FDA blamed for stymying new antibiotics
The FDA has pledged to do its part to revitalize the ailing antibiotics business, but industry watchers want to see some action from the agency after seeing the damage from measures that have hurt the economics of antibiotics development. Scientific American caught up with several veterans of the antibiotics game, some of whom haven't given up after past mishaps in developing new drugs to combat the growing threat of resistant infections.
Last week's FDA panel vote on Theravance's ($THRX) Vibativ for hospital-acquired pneumonia sent mixed signals to the industry. Nonagency advisers recommended approval of the drug to fight such cases after existing clinicians have exhausted other options, while they shot down the South San Francisco company's bid for use of Vibativ as a first line of defense for patients who get pneumonia in the hospital. Theravance has been made to jump through regulatory hoops along its journey to commercialize its antibiotic, which hasn't been a big seller and has taken a back seat to the company's main mission to advance a set of promising respiratory meds.
And believe it or not, Theravance could be considered fortunate for even getting Vibativ on the market in the U.S., where it's approved for skin infections. As Mark Leuchtenberger, CEO of antibiotics developer Rib-X, told Scientific American, FDA advisers picked apart four antibiotics under review in 2008 and only one of them made it onto shelves. Leuchtenberger was then leading one of the unfortunate companies, Targanta, whose antibiotic didn't make the cut, forcing the lackluster sale of the biotech to The Medicines Co.
Rib-X (a 2011 Fierce 15 company) could benefit from promises at the FDA that might reduce the regulatory burdens that have dogged the advance of new antibiotics to the market. The company raised $18.7 million of a proposed round of venture capital that could total $67.5 million, with the money earmarked for funding a Phase III trial for its lead drug delafloxacin to treat skin infections in hospitals.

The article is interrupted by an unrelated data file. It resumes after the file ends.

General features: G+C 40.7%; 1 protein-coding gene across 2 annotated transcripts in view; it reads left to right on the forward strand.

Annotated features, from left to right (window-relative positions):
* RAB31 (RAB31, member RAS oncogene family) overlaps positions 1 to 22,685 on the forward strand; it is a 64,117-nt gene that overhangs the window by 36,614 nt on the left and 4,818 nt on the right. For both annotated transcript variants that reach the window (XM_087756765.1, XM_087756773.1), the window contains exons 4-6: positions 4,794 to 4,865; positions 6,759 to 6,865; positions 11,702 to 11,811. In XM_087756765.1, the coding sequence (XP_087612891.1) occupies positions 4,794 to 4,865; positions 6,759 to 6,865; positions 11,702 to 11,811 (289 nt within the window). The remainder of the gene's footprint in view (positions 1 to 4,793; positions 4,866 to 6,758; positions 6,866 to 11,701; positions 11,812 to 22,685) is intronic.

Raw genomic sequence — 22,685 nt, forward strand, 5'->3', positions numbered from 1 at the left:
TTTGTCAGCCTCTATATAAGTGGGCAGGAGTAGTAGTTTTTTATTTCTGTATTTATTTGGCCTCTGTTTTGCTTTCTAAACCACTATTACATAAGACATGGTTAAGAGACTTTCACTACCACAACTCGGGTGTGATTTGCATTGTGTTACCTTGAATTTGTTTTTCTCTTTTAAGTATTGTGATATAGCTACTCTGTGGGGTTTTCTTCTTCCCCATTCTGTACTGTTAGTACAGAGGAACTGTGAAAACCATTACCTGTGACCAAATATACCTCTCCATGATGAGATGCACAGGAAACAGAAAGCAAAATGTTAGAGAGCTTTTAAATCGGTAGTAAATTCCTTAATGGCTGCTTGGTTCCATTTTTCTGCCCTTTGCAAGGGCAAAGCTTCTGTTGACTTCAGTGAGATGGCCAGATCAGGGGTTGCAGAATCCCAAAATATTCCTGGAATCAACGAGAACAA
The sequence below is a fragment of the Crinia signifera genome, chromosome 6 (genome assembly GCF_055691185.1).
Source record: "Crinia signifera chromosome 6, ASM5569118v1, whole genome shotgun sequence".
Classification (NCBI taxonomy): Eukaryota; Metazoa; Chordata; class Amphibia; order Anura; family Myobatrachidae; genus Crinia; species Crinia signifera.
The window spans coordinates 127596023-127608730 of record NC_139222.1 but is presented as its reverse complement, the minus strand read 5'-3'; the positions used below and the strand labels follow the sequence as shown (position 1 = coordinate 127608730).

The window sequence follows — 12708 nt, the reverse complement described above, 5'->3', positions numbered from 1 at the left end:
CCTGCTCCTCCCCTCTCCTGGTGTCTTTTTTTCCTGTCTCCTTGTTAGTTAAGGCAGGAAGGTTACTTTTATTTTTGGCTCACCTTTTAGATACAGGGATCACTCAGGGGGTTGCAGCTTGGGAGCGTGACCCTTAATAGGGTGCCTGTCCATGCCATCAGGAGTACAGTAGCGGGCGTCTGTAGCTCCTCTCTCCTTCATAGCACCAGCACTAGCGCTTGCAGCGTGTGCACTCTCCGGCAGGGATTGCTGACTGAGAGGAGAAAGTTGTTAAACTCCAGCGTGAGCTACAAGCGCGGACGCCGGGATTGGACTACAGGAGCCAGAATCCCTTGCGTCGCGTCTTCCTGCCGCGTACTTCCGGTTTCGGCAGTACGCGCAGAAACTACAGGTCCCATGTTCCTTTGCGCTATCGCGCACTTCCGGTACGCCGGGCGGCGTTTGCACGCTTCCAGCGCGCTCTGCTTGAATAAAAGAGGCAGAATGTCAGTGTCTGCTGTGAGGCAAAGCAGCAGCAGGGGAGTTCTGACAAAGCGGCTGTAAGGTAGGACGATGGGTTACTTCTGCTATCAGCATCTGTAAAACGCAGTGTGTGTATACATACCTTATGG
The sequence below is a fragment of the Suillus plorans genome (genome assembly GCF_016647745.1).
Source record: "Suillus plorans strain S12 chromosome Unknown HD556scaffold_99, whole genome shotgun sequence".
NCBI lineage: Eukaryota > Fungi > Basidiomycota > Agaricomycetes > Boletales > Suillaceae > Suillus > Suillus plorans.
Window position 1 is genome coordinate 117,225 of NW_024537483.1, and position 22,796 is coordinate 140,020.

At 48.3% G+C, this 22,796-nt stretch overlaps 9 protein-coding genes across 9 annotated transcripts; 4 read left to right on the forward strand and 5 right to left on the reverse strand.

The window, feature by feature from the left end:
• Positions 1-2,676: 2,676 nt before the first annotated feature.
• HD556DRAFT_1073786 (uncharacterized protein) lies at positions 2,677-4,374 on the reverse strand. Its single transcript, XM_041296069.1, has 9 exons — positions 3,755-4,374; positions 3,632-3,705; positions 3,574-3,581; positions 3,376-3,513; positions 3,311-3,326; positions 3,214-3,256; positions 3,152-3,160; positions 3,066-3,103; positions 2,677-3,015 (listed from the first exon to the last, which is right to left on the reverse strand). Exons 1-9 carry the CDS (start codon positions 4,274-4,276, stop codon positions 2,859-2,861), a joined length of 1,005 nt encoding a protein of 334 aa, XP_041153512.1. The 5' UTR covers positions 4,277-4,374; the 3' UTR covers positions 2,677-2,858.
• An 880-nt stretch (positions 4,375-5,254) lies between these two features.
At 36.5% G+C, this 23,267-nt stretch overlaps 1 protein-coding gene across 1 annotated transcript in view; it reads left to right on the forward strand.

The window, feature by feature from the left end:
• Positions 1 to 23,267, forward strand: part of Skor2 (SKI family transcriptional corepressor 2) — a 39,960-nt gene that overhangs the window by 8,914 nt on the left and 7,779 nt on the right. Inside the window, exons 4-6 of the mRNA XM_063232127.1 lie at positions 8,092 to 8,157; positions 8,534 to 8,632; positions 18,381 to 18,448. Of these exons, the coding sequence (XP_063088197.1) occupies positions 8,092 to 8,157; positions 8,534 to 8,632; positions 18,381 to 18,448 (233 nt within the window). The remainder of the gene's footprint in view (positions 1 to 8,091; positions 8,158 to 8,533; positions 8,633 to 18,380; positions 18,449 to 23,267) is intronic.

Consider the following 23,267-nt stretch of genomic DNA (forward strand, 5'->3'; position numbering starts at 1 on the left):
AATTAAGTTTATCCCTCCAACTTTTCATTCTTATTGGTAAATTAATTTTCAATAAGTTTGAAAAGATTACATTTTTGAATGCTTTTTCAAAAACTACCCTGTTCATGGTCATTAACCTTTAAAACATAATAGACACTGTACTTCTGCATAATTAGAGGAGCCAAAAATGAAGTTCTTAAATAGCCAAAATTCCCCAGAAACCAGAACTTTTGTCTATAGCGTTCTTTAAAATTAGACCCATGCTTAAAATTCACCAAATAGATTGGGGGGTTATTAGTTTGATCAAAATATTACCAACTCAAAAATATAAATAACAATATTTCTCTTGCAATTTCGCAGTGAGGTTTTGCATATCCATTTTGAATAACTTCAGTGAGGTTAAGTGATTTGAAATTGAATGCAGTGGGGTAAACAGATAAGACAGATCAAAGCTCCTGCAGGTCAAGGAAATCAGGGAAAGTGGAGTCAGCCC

The round followed investors' recognition of the FDA's moves to aid the advance of antibiotics in recent months, Leuchtenberger told the magazine. Janet Woodcock, head of the agency's Center for Drug Evaluation and Research, has been widely quoted for saying that her regulatory team wanted to "reboot" antibiotics development with its efforts to aid developers.
Yet talk is cheap in drug development, where data rule and point to an imbalance in approvals versus the need to combat bad bugs that are resistant to today's antibiotics.
"The agency has painted itself into a statistical corner," Scott Hopkins, Rib-X's medical chief, told Scientific American. "While the infectious-disease community was crying out for new antibiotics, the FDA seemed to be going in the opposite direction."
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